A Trip to Kanzaki, a Post on the Old Nagasaki Highway, in the Footsteps of Travelers from the Edo Period

I’m Chris Williams from the United States. I came to love Japan when I came to study abroad in college, and after returning to the United States, I came to Japan again and have been working in Japan for more than 8 years. I especially like history, so I traveled to Kanzaki City, which is famous for its historic Old Nagasaki Highway (Nagasaki Kaido in Japanese), built in the Muromachi period and which prospered as a post in the Edo period, to follow in the footsteps of travelers from long ago.


Kanzaki City, Saga Prefecture, is located in the eastern part of Saga Prefecture. The northern part is home to the Sefuri Mountains, with an elongated shape spanning from north to south. I arrived at Kanzaki station from JR Hakata Station, which took about 1 hour (860 yen) by train. When leaving the station, built in the shape of a stilt warehouse from the Yayoi period famously found at the nearby Yoshinogari ruins, a statue of Himiko with a height of about 5 meters welcomes you. Himiko was the priest-queen of Yamataikoku (a country mentioned in ancient Chinese texts), said to have existed in ancient Japan.

It is said that the statue points to the Yoshinogari ruins located 600 meters away.


A 10-minute walk southwest of the station is Kushida Shrine. This shrine, with a history of 2000 years, gathers and enshrines many gods of neighboring shrines since ancient times.


There is also a sumo ring and a Noh stage set up in the historic shrine. Sumo and Noh, traditional Japanese performing arts, are said to have originally been performed in Shinto rituals dedicated to the gods.


Koto Kusunoki is a tree on the grounds said to be 1800 years old. It is said that if you hold your breath at the base of this tree and turn seven and a half times, you can hear the sound of a koto play from out of nowhere. Once upon a time, according to legend, there was a bud that sprouted from where a koto made of camphor wood was buried. It seems that no one has succeeded yet, but if you are confident in your abilities you can give it a try.


Hizen torii are torii gates made of stacked stones. It is the oldest in this area, and it apparently has not collapsed even after two recent level 5 earthquakes. A true example of old craftsmanship!


Originally built in the Muromachi period, the Nagasaki Highway was maintained and named during the Edo period. Warriors used to travel this path to prepare for war.


Shortly after walking along the highway, there is a stylish building on my left. This building, built in the Taisho era, is the Kanzaki branch of the former Koga Bank. After it ceased to be a bank, it was used as a maternity hospital and dental clinic.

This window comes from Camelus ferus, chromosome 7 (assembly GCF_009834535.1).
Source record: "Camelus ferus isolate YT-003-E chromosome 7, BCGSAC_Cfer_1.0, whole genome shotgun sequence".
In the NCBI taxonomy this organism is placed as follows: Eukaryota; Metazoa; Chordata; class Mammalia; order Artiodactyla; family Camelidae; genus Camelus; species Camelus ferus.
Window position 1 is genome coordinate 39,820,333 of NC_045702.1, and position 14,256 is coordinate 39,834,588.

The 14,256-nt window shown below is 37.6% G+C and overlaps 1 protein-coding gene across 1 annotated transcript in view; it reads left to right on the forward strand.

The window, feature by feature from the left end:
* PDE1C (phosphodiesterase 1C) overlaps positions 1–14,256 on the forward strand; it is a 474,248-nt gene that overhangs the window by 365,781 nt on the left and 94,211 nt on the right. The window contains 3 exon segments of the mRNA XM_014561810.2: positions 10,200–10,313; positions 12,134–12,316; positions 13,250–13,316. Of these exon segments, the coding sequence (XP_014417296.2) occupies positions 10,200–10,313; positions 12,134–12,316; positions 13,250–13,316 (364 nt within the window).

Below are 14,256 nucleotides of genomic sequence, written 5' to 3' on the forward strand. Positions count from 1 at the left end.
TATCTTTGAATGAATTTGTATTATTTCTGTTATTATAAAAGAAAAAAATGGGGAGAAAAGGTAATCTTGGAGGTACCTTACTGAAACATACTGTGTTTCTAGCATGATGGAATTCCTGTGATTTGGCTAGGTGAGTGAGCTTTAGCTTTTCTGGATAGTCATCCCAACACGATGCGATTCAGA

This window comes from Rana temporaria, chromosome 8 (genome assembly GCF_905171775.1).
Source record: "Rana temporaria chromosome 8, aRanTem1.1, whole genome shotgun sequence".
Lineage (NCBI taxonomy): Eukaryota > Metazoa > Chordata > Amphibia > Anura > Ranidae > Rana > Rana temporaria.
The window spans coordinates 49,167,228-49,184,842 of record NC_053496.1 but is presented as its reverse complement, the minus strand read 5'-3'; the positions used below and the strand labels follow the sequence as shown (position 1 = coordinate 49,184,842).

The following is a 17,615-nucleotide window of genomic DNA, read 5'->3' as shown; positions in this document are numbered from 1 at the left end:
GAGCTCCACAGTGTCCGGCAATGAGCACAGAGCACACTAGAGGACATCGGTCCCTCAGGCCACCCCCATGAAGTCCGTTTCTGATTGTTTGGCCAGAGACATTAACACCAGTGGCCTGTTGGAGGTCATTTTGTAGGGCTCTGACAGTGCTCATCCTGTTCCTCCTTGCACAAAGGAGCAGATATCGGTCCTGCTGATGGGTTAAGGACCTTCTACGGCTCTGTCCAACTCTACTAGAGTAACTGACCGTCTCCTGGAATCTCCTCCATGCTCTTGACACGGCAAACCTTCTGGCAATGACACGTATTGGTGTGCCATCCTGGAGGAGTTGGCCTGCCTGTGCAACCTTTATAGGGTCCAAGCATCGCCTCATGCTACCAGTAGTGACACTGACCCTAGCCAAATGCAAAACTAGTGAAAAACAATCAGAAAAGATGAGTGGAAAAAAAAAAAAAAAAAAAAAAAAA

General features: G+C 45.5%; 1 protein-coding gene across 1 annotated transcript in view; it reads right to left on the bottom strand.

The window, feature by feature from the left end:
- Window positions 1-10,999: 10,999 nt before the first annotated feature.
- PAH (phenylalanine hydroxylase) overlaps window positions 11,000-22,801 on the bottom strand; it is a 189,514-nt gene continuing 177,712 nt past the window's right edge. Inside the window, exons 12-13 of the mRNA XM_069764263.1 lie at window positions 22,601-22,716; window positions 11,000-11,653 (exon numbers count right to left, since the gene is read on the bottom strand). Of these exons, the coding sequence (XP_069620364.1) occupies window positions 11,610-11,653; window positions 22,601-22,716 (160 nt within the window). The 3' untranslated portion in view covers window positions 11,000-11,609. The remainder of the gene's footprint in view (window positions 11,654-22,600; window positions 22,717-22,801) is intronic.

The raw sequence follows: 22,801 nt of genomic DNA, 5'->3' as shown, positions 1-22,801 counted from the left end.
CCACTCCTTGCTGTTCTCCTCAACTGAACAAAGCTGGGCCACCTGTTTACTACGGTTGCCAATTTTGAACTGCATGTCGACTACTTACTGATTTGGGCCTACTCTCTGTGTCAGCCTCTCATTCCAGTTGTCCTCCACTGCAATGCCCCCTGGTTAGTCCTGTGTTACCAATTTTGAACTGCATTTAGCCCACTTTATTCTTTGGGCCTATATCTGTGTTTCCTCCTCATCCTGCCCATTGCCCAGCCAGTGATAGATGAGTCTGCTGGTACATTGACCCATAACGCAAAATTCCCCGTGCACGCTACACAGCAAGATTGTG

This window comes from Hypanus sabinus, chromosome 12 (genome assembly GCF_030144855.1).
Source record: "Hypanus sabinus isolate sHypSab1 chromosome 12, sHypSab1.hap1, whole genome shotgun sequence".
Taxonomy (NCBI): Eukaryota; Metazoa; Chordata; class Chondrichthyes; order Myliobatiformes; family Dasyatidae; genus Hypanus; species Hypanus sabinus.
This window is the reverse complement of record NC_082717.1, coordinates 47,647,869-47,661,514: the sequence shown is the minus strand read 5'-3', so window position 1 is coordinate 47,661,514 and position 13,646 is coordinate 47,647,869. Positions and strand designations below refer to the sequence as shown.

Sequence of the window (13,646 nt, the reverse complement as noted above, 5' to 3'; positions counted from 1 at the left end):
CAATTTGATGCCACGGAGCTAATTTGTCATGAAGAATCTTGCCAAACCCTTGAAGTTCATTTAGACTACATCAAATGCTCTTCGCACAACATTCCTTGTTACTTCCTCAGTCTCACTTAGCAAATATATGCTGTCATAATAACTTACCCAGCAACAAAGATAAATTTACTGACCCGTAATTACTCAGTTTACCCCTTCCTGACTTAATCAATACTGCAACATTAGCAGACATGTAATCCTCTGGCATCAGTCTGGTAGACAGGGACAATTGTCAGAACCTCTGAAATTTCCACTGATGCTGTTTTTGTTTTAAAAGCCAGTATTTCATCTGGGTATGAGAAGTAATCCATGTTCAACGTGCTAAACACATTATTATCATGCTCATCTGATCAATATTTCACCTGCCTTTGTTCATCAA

As you walk further up the highway, there are several shops that make somen noodles, a specialty of Kanzaki City. It is said that Koga Noodles, which has been in business for 100 years, produces 10,000 packs a day. Somen noodles are left to rest for half a year which gives their characteristic smooth texture and can be eaten to your heart’s content.


If you go further along the Nagasaki Highway, you will see many temples. Among them, I visited two magnificent temples.


Shinkoji Temple



Jokoji Temple

During the Edo period, important diplomats and figures stayed at these temples as Wakihonjin (lodgings for minor officials). Foreign dignitaries such as Siebold and Kaempfer also stayed here. Kaempfer wrote in his diary when he stayed that the sound of the temple bells were very noisy. There are many temples in this area.



Kobayashi Pharmacy, which has been open for many decades. One corner of the shop window has an exhibition corner displaying ingredients used in and equipment used to make traditional Chinese herbal medicine.


We had lunch at Kanzaki Shukuba Chaya near the western end of Kanzaki Shuku that extends along the highway.

There is a set featuring the famous somen noodles, white rice, and a croquette made with plenty of local vegetables and a batter with fried somen noodles mixed in is crispy on the outside, and moist on the inside with a wonderful texture!


At the western end is Nishinokido, the entrance to the Kanzaki highway post.

Moving eastward you see the Kido ruins. There is Hinohashira Ichirizuka, a milestone for travelers during the Edo period. It seems to be the only one remaining along the Nagasaki Highway.


In Kanzaki, north of Kanzakinoshuku is the Kunenan Gardens, is the residence of the Itami family (a large business family in Saga) and Niiyama Shrine, which enshrines the gods of mountains and agriculture. Both are famous as sites to enjoy watching the autumn leaves turn, and many tourists visiting the gardens in the spring and in the fall.


In Kanzaki, home to the historic old Nagasaki Highway, the main road for people’s journeys during the Edo period, you can enjoy experiencing the lifestyles of people from the past. Why not go on a journey in Kanzaki to follow in the footsteps of history.


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